The Liberal Democrats / edited by D.N. MacIver.Material type: TextPublication details: London : Prentice Hall/Harvester Wheatsheaf, 1996. ISBN: 0132278022Subject(s): Liberal Democrats | Great Britain -- Politics and government -- 1979-DDC classification: 324.24106
|Item type||Home library||Call number||Status||Date due||Barcode||Item holds|
|Two Week Loan||de Havilland Learning Resources Centre Main Shelves||324.24106 LIB (Browse shelf(Opens below))||Available||4403874890|
Enhanced descriptions from Syndetics:
Bibliography: p247-253. - Includes index.
Introduction: The Liberal Democrats in British politics -- 1. Liberals to Liberal Democrats / John Stevenson -- 2. The Liberal tradition / Michael Steed -- 3. Liberal Democrat thought / Tudor Jones -- 4. Liberal Democrat policy / Duncan Brack -- 5. Party organisation / Stephen Ingle -- 6. Party members / Lynn Bennie, John Curtice and Wolfgang Rudig -- 7. Factions and groups / Vincent McKee -- 8. Political strategy / Don MacIver -- 9. Who votes for the centre now? / John Curtice -- 10. The electoral record / Colin Rallings and Michael Thrasher -- 11. Power in the balance / Michael Temple -- Appendix: Peamble to the Constitution of the Liberal Democrats.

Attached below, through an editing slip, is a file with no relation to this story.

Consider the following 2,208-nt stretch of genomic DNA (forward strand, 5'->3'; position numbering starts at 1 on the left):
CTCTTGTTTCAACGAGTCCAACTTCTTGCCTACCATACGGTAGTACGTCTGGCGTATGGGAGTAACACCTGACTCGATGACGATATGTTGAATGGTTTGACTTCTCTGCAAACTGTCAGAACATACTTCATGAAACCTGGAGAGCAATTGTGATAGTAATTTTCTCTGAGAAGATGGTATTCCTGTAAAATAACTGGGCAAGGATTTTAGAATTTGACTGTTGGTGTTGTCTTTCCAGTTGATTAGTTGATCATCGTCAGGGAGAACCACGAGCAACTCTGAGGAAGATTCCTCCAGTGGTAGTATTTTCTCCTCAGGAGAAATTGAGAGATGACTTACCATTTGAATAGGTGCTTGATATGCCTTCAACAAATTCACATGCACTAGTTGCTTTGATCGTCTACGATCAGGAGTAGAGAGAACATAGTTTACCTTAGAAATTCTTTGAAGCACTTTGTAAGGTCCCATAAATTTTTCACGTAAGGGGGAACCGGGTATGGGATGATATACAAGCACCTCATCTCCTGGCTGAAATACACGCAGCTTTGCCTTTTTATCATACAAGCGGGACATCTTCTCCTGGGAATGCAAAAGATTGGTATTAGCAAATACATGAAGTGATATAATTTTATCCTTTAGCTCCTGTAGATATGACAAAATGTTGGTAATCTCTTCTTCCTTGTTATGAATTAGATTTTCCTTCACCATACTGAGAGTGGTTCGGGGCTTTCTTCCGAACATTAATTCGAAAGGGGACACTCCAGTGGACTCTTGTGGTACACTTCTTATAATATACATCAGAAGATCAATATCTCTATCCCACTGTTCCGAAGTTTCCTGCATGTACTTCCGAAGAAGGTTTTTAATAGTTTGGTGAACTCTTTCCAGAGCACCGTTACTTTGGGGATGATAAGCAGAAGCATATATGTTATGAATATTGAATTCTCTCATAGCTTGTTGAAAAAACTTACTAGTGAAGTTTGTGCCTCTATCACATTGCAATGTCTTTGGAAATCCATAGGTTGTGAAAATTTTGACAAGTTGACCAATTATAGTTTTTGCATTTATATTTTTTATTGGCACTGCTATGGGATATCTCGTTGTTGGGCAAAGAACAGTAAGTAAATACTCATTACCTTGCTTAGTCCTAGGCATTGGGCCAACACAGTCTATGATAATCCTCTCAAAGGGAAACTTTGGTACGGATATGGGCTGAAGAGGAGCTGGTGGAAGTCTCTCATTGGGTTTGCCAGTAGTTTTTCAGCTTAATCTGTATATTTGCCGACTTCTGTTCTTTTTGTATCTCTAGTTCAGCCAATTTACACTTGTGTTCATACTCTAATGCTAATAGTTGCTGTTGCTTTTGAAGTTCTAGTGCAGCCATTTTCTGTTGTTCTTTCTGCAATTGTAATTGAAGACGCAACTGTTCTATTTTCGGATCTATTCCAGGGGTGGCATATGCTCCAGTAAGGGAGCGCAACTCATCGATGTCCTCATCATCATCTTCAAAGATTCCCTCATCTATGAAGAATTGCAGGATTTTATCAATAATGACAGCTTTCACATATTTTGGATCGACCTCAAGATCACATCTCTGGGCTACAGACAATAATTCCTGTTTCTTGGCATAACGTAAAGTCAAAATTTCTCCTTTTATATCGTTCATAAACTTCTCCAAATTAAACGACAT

New parties in British politics are unusual and successful new parties even more so. This book explains how the Liberal Democrats have established themselves and provides a comprehensive account of their role in British politics today. In particular it discusses the Liberal Democrats' political tradition and philosophy and how this has influenced their approach to contemporary politics. It gives a full description of the organisation and membership based on the most recent research. It examines the track record of the party, including its political strategy, electoral fortunes and experience in local government. Up-to-date assessments of the future prospects of the party are included. At a point when the future course and structure of British party politics remain uncertain and there is again talk of a hung parliament and coalitions, the appearance of this book is timely. It will be of considerable interest to political practitioners and commentators as well as the general reader, and useful to students of politics at all levels, including post-graduates.